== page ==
A tale as old as time, how much can true love transcend? Is it simply an intertwining of attractions or is love something more, something so inherent to our very being that we’ll find our way back to it under even the most dire of circumstances? These are questions posed by Georgian filmmaker Alexandre Koberidze in What Do We See When We Look at the Sky?, a film that askes much but answers sparingly little.
Lisa (Oliko Barbakadze), a pharmacist, and Giorgi (Giorgi Ambroladze), a footballer, cross paths one morning and immediately fall for one another. In an effort to avoid leaving their next meeting up to fate, the pair plan a date for the next evening. Unfortunately for the star crossed lovers, fate had other ideas. A curse levied in that moment would change each of their appearances upon their awakening the next morning.
Koberidze starts with such an electrifying premise that his abandoning of that central narrative for much of the two and a half hour runtime feels extremely frustrating. What Do We See When We Look at the Sky? ambles through the streets of Kutaisi, Georgia, examining the bar preferences of dogs and the World Cup rooting interests of residents, almost entirely abandoning the romance that teed off the film.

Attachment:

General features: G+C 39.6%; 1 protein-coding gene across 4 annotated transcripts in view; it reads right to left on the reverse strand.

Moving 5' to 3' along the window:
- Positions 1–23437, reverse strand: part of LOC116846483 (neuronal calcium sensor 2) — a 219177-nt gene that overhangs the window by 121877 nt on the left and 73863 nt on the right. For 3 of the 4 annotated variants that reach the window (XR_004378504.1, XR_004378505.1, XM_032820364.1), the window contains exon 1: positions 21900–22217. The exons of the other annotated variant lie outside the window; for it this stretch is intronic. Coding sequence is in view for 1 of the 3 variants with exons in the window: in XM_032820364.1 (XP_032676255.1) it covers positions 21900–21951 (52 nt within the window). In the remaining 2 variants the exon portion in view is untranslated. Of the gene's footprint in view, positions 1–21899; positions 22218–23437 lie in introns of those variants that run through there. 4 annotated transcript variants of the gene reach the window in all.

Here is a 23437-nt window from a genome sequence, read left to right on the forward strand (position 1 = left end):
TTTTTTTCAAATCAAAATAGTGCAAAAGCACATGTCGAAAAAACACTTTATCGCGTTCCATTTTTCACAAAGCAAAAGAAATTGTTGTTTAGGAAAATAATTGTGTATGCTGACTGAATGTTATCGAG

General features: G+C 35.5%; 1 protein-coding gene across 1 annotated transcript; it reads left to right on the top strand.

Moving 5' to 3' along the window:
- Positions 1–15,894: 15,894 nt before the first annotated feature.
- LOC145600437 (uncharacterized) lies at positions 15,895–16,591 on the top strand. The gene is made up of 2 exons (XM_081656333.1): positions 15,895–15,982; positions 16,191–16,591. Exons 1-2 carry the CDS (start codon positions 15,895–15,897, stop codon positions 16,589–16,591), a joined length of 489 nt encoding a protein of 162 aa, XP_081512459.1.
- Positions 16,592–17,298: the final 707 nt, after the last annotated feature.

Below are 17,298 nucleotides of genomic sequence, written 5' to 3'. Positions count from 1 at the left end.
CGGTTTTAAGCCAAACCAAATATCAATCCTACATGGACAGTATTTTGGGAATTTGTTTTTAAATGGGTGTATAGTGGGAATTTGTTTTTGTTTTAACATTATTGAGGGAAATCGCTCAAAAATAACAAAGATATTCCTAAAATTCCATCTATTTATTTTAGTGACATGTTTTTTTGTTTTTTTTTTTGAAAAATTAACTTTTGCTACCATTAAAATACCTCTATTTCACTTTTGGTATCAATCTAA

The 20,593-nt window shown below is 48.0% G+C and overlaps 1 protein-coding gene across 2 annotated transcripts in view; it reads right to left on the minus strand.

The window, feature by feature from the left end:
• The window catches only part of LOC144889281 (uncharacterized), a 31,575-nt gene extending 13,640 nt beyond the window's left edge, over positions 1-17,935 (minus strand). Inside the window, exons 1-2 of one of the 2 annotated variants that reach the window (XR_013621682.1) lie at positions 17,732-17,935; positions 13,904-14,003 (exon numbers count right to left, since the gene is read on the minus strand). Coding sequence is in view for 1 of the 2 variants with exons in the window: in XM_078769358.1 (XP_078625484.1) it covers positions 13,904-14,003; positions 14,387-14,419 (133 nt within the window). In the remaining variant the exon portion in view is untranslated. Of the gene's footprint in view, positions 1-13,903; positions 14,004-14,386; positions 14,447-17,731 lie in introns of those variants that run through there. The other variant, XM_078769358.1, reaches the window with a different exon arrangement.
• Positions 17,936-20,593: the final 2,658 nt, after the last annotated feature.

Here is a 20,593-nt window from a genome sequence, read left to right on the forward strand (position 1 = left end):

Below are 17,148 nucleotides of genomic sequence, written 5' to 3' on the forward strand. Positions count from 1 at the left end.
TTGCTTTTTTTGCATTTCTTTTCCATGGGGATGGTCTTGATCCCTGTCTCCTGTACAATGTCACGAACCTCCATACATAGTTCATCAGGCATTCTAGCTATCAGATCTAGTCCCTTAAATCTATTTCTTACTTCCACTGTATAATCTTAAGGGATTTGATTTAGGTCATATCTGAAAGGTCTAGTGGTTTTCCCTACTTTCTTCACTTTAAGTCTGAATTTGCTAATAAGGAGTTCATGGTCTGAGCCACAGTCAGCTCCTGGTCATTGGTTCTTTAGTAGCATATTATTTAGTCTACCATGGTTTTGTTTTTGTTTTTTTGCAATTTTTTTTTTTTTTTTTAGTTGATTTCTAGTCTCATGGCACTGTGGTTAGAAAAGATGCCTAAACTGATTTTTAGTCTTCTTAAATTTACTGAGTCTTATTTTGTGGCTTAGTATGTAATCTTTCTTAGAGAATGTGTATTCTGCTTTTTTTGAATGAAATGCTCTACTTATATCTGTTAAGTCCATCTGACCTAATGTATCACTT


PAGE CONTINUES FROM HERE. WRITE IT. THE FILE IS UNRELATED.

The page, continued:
As if to intentionally further the challenging nature of this film, much of it takes place in muted vignettes where the cast of seemingly charismatic actors converse silently over intense, fantastical score. A common theme, What Do We See When We Look at the Sky? undermines its own charms — be it acting, cinematography, plot — at every opportunity. To make matters worse, blunting these elements appears to be a feature not a bug.
It isn’t until well over halfway through Koberidze’s film that the narrator finally begins to hint at the true purpose of the story. Why does it matter? That is the ultimate charge. When the world is being ravaged and animals slaughtered, what difference do the troubles of one couple make? Fair in principle but an infuriating when you’ve asked your audience to invest in this place and these characters for nearly three hours.
For all the faults that What Doe We See When We Look at the Sky? simply cannot overcome, it can certainly tout it’s visual inventiveness. Sequences depicting the sheer joy of a group of children playing soccer or a ball floating down a rolling river, the aesthetics are worthy of a much better film. Still, as the end credits roll, it’s hard not to wish for a deeper examination of the intriguing premise. 5/10
What Do We See When We Look at the Sky? is playing in very limited release starting today (11/12/21)